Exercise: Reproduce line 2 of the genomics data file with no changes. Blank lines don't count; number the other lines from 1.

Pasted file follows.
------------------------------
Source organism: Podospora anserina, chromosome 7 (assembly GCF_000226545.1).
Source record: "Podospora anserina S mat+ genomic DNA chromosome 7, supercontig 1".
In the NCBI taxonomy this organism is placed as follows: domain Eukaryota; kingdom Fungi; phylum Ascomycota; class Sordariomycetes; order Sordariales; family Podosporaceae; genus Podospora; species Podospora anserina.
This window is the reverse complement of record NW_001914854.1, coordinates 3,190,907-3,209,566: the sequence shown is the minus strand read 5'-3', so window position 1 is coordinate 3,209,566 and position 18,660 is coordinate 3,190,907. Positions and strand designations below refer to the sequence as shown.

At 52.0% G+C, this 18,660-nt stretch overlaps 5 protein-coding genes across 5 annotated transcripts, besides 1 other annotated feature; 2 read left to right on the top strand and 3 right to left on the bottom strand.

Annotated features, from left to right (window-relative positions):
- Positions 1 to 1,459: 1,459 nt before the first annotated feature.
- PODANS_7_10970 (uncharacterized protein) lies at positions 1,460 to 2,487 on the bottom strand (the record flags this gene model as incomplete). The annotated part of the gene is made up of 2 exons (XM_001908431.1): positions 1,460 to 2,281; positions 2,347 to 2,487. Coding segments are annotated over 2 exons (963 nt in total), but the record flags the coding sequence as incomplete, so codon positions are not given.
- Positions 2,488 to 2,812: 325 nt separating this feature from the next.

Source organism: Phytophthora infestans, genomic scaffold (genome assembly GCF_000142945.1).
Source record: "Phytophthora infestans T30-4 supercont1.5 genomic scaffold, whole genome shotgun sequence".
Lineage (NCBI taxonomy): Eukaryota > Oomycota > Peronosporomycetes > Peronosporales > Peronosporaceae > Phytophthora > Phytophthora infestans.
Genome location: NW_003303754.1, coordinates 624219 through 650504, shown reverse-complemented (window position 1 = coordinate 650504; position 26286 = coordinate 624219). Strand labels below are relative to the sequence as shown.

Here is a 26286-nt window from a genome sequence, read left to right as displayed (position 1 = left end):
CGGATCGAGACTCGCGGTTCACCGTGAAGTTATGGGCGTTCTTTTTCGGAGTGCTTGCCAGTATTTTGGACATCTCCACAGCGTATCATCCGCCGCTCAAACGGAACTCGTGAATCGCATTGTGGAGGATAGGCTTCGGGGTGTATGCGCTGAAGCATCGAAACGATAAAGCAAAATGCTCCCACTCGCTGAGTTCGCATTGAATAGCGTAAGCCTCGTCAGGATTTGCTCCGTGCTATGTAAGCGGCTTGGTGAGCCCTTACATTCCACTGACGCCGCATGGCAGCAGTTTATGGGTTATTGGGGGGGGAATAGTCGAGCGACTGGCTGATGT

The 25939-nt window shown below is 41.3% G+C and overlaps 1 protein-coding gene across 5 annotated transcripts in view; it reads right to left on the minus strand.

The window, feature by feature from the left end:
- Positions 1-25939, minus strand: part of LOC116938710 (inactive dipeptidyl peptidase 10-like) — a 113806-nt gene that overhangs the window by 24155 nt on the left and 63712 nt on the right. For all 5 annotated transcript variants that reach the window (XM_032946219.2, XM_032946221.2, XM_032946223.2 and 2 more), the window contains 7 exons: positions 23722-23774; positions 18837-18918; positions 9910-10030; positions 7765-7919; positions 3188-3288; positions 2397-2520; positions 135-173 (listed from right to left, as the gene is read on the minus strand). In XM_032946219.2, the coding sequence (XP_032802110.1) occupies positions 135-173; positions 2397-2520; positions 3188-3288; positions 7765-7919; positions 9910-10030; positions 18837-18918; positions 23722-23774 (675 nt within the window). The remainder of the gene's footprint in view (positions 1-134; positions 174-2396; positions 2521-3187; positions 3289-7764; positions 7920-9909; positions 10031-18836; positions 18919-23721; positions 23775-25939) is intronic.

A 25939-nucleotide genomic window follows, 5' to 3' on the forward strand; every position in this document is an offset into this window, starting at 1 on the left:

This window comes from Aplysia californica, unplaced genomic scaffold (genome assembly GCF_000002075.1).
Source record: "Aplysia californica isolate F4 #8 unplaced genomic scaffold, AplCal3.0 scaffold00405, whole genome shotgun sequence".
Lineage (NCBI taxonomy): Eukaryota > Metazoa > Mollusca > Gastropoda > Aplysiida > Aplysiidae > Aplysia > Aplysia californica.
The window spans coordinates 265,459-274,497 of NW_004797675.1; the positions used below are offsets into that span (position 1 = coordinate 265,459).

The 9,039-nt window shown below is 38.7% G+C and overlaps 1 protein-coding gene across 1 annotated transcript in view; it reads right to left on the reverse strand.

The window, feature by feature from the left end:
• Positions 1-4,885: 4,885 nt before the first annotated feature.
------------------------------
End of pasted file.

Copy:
Source record: "Podospora anserina S mat+ genomic DNA chromosome 7, supercontig 1".